Equally disconcerting is when John randomly decides to cheat on Mary. We hadn’t seen them quarrel or anything, and you don’t have to have quarreled to cheat on someone, but what was the impetus for John’s decision? Was it because he felt like he really didn’t know his wife after all? Was it because she was spending too much time bonding with his best friend Sherlock? (Was it because he actually wants to be in a relationship with Sherlock but can’t handle outing himself so he acts out his lust on other women?) WHY DID THIS HAPPEN?! John has never acted so out-of-pocket before, so this woman has to mean something to the story further down the line. Otherwise, the writing room needs to check themselves before they wreck themselves like this again.

Onto the comedy. Or “comedy.” Was it comedy? Or was it just very annoying attempts at comedy that didn’t really gel well with the rest of the proceedings? I think what was supposed to be “comedy” became a lot of comedic-sounding padding to fill out a movie-length show. Did we need to see all of those mini-cases? Did we need to have the banter between John, Mary and Sherlock happening as much as it did? I don’t know what I’m saying here, but what I’m getting at is that the first season, as most first seasons of most shows are, was the most concise and succinct version of Sherlock we’ve seen. It knew what it wanted to do and it did it. Now that we’re three seasons in and in the fourth season, the writing has become relaxed to the point of a dramedy that leans too much on “sitcom” than it does “drama.” If the writing can get back to just focusing more on the cases, that’d be cool.

There were also a lot of weird transitions. Again, it seemed like a lot of padding for the time allotted. We didn’t need all of those weird wipes and artful transitions. All together, it made the episode seem even more disjointed, like it didn’t know where it wanted to go or what story it wanted to tell.

So now the real question: How much culpability does Sherlock have in Mary’s death? One might say, “none,” and indeed, that’s what I said to myself when the deed actually happened. But Mary’s death also informed Sherlock’s emotional growth, too (once again, the woman’s death helps only the men in the story). Sherlock finally learned that his braggadocios lifestyle could actually get someone he cared about hurt or, in this case, killed. He has thought himself to be in control of everything, and finally, just as the therapist said, his world is crashing around him. He didn’t have to take it that far with that old secretary; he and Mary already knew the old woman was the culprit. But Sherlock, being who he is, had to take it to that next deadly step.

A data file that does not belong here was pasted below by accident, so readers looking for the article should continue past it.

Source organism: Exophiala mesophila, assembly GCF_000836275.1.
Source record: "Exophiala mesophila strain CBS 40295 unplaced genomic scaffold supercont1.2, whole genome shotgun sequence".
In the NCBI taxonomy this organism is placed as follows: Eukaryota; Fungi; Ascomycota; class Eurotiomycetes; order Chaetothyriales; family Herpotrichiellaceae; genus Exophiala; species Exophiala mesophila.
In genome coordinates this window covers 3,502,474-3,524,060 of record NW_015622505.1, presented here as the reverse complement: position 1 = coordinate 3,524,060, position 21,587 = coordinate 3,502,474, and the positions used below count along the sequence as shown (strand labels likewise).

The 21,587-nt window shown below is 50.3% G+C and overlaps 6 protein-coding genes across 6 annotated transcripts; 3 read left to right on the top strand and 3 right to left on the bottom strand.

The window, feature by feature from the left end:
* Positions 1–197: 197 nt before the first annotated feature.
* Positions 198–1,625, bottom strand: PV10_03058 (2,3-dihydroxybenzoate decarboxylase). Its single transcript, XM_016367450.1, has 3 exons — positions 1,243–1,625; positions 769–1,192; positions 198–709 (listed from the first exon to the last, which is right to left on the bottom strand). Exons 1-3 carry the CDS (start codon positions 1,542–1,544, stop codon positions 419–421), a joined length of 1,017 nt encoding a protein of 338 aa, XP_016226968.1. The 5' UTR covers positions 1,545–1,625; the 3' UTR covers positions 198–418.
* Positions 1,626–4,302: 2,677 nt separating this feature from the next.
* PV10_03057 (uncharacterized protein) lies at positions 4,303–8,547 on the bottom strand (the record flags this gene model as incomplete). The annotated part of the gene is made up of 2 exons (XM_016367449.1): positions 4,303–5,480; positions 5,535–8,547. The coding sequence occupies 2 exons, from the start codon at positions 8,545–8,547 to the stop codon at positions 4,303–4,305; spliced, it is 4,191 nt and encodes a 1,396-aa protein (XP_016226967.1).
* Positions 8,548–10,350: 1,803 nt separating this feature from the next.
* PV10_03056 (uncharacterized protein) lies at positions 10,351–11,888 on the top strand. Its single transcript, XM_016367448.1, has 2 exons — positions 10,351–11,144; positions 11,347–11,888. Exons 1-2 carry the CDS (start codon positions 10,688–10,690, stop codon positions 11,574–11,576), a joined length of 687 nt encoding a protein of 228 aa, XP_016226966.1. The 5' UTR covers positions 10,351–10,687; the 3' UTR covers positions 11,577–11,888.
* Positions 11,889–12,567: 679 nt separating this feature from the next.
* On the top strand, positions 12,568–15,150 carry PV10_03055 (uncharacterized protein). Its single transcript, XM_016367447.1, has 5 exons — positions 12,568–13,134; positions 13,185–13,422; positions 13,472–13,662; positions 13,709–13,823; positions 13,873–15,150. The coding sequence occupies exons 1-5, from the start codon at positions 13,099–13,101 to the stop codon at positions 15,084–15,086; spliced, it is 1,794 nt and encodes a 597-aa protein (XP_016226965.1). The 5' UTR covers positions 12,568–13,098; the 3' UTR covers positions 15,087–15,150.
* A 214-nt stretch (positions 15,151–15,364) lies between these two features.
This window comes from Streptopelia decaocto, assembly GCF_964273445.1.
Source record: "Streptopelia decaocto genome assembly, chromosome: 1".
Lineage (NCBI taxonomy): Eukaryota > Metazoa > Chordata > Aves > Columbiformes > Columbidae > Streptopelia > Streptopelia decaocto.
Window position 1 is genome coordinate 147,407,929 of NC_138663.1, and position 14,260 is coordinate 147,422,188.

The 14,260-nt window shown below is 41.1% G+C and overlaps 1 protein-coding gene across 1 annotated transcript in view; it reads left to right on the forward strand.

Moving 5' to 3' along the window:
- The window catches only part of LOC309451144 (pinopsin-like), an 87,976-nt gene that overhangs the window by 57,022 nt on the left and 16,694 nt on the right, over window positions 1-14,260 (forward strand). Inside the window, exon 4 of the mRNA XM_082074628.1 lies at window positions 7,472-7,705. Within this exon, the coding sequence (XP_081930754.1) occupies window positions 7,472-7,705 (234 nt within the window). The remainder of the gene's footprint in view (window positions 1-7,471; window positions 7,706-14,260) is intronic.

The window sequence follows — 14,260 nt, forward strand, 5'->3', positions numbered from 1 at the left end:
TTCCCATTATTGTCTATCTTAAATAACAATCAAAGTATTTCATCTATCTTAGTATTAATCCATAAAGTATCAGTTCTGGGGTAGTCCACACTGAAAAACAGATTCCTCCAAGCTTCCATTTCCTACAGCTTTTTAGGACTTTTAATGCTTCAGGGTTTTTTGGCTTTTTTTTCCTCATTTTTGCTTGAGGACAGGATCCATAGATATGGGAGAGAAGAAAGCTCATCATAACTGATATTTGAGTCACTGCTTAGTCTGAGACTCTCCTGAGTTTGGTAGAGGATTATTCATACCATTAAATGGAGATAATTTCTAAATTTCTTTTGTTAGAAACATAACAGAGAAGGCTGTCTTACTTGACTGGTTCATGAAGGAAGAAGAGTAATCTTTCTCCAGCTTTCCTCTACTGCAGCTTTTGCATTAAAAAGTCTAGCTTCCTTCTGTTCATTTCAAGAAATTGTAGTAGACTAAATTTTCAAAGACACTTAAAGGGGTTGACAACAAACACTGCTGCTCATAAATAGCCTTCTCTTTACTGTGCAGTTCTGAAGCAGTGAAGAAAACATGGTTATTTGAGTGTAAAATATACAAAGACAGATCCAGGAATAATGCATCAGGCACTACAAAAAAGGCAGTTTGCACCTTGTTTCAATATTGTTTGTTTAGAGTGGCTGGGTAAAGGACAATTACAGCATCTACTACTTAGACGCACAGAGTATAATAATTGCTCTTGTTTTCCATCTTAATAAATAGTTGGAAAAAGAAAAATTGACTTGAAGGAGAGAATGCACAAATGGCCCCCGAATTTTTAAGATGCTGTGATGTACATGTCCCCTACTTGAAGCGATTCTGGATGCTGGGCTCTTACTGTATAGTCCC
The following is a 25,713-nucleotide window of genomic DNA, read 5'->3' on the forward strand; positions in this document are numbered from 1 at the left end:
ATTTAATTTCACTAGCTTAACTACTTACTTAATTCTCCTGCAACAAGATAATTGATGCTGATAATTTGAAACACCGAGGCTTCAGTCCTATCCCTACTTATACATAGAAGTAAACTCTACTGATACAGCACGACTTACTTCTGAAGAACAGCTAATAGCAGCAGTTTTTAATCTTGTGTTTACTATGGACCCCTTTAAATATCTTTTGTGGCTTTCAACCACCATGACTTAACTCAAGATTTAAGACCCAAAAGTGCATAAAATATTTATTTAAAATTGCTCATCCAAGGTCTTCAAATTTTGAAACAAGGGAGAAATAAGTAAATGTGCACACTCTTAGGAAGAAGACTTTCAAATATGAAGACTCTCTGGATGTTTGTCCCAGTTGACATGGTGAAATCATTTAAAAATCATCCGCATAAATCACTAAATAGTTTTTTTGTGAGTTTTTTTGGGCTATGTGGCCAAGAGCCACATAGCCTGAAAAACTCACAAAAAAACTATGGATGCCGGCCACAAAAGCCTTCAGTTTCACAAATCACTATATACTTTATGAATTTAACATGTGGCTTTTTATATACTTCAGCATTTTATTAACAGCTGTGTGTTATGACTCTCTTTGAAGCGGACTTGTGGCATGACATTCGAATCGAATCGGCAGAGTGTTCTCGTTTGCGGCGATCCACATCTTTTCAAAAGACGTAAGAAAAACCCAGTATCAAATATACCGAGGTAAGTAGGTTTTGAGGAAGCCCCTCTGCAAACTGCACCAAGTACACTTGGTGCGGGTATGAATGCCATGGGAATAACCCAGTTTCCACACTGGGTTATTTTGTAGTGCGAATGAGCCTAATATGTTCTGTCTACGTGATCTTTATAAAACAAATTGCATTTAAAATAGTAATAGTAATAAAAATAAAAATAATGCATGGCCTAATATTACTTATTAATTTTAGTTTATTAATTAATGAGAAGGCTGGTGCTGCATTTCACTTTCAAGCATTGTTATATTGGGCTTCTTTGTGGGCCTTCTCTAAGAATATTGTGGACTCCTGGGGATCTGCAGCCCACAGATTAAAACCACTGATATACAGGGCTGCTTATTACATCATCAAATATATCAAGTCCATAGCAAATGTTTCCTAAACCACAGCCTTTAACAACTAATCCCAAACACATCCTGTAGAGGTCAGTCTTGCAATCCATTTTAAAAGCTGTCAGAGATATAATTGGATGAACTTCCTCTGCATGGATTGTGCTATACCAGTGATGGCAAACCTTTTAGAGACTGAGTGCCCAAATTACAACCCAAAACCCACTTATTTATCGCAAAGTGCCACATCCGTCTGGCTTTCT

So what did I think about this episode overall? Well, I thought that even though I didn’t like Mary, I feel really bad for her. She was always going to be a sacrificial lamb, unfortunately. But I wish Mary had been treated with a little more care throughout the last season and the beginning of this one. Mary always seemed like a character that was meant to be both an avatar for the most rabid of fangirls who love to Tumblr-squee over John and Sherlock (which is something Mary did to a certain extent), and a sketch of a woman who could be John’s wife and could be a second sidekick to Sherlock, but was never solidly thought out as either.

There was a level of authenticity to her that I just never got. Maybe it’s because we came in on her and John’s relationship right when they got engaged. We never really got to know Mary the way I would have liked to. I feel like there was a lost opportunity with her character on some level. Even more saddening is that her brief life and death aided in the emotional exploration of the men in the episode instead of us getting closer to Mary through her life and her experiences, which would have allowed us to truly mourn her when she died.